As Turner grew older, he became more eccentric. He had few close friends except for his father, who lived with him for 30 years and worked as his studio assistant. His father’s death in 1829 had a profound effect on him, and thereafter he was subject to bouts of depression. He never married but had a relationship with an older widow, Sarah Danby (1760 or 1766 (christened) –1861). He is believed to have been the father of her two daughters Evalina Dupois (1801–1874) and Georgiana Thompson (1811–1843).

Nantes from the Ile Feydeau, c. 1829–30, watercolor on paper, Château des ducs de Bretagne

1828

Shipping, c. 1828–30, watercolor on paper, Yale Center for British Art

1827

Italian Landscape with Bridge and Tower, c. 1827, oil on canvas, Tate Britain

1820

Sea View, c. mid-1820s, watercolor and gouache on blue paper, Scottish National Gallery

1817

Raby Castle, the Seat of the Earl of Darlington, 1817, oil on canvas, 119 x 180 cm. One of Turner’s most successful “house portraits”, Walters Art Museum

1816

High levels of volcanic ash (from the eruption of Mt. Tambora) in the atmosphere during 1816, the “Year Without a Summer”, led to unusually spectacular sunsets during this period, and were an inspiration for some of Turner’s work.

1812

Snow Storm: Hannibal and his Army Crossing the Alps, 1812, oil on canvas, Tate Britain

1810

The Wreck of a Transport Ship, c. 1810, oil on canvas Calouste Gulbenkian Museum

Ingleborough from Chapel-Le-Dale, c. 1810–15, watercolor Yale Center for British Art

1806

Turner’s major venture into printmaking was the Liber Studiorum (Book of Studies), seventy prints that he worked on from 1806 to 1819. The Liber Studiorum was an expression of his intentions for landscape art. The idea was loosely based on Claude Lorrain’s Liber Veritatis (Book of Truth), where Lorrain had recorded his completed paintings; a series of print copies of these drawings, by then at Devonshire House, had been a huge publishing success. Turner’s plates were meant to be widely disseminated, and categorised the genre into six types: Marine, Mountainous, Pastoral, Historical, Architectural, and Elevated or Epic Pastoral. His printmaking was a major part of his output, and a museum is devoted to it, the Turner Museum in Sarasota, Florida, founded in 1974 by Douglass Montrose-Graem to house his collection of Turner prints.

1802

Turner traveled widely in Europe, starting with France and Switzerland in 1802 and studying in the Louvre in Paris in the same year. He made many visits to Venice. Important support for his work came from Walter Ramsden Fawkes of Farnley Hall, near Otley in Yorkshire, who became a close friend of the artist. Turner first visited Otley in 1797, aged 22, when commissioned to paint watercolours of the area. He was so attracted to Otley and the surrounding area that he returned to it throughout his career. The stormy backdrop of Hannibal Crossing The Alps is reputed to have been inspired by a storm over the Chevin in Otley while he was staying at Farnley Hall.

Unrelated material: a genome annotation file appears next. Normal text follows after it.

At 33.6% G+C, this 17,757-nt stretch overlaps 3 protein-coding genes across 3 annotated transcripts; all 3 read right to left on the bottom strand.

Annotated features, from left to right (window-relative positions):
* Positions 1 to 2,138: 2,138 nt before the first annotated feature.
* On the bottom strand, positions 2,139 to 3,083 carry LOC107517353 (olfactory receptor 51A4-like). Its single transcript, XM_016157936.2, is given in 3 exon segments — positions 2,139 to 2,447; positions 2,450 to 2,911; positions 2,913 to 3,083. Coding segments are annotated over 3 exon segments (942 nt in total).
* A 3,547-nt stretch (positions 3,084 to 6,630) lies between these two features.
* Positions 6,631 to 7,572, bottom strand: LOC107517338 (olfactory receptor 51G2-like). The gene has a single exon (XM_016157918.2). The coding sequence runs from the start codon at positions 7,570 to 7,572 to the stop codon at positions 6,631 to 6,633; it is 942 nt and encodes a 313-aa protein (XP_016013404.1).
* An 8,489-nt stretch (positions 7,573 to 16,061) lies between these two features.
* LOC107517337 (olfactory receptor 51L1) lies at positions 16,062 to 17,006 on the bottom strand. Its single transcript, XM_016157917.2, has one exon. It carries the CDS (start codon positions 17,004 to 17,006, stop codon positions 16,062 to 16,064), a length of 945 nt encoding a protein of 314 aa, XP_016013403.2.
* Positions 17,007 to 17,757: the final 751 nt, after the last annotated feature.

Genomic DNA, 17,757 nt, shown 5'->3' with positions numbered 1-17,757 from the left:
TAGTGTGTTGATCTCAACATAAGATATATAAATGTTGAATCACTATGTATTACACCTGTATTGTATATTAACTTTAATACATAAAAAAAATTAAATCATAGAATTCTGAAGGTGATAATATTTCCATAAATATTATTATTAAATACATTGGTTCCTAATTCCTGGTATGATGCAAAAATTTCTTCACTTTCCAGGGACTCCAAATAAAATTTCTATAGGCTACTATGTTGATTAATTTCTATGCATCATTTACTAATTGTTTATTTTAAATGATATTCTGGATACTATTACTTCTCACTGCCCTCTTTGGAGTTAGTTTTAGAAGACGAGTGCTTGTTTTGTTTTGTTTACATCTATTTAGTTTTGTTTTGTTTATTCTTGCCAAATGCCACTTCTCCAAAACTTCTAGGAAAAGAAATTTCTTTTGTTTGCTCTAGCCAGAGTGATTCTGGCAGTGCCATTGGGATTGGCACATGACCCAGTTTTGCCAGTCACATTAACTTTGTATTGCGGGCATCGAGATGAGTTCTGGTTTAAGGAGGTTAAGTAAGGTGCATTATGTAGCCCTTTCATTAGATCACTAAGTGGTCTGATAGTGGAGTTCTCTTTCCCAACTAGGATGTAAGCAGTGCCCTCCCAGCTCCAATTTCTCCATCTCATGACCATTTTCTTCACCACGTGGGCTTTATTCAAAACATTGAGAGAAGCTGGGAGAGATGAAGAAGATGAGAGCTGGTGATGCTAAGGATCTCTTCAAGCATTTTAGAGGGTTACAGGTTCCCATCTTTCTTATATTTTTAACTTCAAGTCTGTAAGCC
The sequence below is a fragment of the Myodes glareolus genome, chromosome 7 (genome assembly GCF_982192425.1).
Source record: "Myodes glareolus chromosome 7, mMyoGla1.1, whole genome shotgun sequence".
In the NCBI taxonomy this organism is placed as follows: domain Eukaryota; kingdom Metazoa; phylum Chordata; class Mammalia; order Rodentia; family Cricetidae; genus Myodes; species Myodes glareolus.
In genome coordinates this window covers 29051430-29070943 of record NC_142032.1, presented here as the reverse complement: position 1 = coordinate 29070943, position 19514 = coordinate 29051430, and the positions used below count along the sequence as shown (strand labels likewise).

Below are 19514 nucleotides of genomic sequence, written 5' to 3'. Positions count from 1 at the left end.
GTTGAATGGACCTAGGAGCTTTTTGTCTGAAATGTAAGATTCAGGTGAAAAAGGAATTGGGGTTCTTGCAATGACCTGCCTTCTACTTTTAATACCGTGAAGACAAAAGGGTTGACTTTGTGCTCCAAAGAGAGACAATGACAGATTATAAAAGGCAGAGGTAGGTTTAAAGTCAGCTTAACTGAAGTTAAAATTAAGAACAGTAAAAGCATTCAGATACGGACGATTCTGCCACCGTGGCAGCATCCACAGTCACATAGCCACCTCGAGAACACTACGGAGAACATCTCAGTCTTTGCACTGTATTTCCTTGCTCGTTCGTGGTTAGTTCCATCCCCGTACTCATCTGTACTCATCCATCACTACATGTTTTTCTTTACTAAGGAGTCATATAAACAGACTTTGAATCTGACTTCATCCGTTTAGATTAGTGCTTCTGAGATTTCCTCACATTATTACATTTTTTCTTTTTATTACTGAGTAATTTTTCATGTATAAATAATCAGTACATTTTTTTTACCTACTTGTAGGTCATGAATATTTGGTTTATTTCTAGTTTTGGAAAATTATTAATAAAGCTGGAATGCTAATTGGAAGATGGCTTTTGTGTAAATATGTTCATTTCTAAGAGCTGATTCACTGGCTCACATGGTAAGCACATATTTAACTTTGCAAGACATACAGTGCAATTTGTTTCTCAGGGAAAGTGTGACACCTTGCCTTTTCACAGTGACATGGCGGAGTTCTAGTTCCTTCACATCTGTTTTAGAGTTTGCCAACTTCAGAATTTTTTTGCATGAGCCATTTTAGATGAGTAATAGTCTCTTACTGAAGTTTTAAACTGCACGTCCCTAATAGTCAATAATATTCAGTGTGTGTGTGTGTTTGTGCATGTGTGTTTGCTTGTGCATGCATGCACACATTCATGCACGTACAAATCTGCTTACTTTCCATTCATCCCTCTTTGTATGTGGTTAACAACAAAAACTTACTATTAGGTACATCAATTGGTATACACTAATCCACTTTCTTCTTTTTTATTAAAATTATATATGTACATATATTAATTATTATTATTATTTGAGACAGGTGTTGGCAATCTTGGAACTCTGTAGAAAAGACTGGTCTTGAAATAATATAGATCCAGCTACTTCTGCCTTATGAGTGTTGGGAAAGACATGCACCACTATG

1801

Intensely private, eccentric and reclusive, Turner was a controversial figure throughout his career. He did not marry, but fathered two daughters, Eveline (1801–1874) and Georgiana (1811–1843), by his housekeeper Sarah Danby. He became more pessimistic and morose as he got older, especially after the death of his father, after which his outlook deteriorated, his gallery fell into disrepair and neglect, and his art intensified. In 1841 Turner rowed a boat into the Thames so he could not be counted as present at any property. He lived in squalor and poor health from 1845, and died in London in 1851 aged 76. Turner is buried in Saint Paul’s Cathedral, London.

Calais Pier, 1801, oil on canvas, National Gallery

Dutch Boats in a Gale, 1801, oil on canvas. For his painting Turner drew inspiration from the art of Willem van de Velde the Younger

1798

Turner formed a relationship with Sophia Caroline Booth (1798–1875) after her second husband died, and he lived for about 18 years as “Mr Booth” in her house in Chelsea.

1796

In 1796, Turner exhibited Fishermen at Sea, his first oil painting for the academy, of a nocturnal moonlit scene of the Needles off the Isle of Wight, an image of boats in peril. Wilton said that the image: “Is a summary of all that had been said about the sea by the artists of the 18th century”. and shows strong influence by artists such as Claude Joseph Vernet, Philip James de Loutherbourg, Peter Monamy and Francis Swaine, who was admired for his moonlight marine paintings. This particular painting cannot be said to show any influence of Willem van de Velde the Younger, as not a single nocturnal scene is known by that painter. Some later work, however, was created to rival or complement the manner of the Dutch artist. The image was praised by contemporary critics and founded Turner’s reputation, as both an oil painter and a painter of maritime scenes.

1795

Turner’s early works, such as Tintern Abbey (1795), stay true to the traditions of English landscape. In Hannibal Crossing the Alps (1812), an emphasis on the destructive power of nature has already come into play. His distinctive style of painting, in which he used watercolour technique with oil paints, created lightness, fluency, and ephemeral atmospheric effects.

1793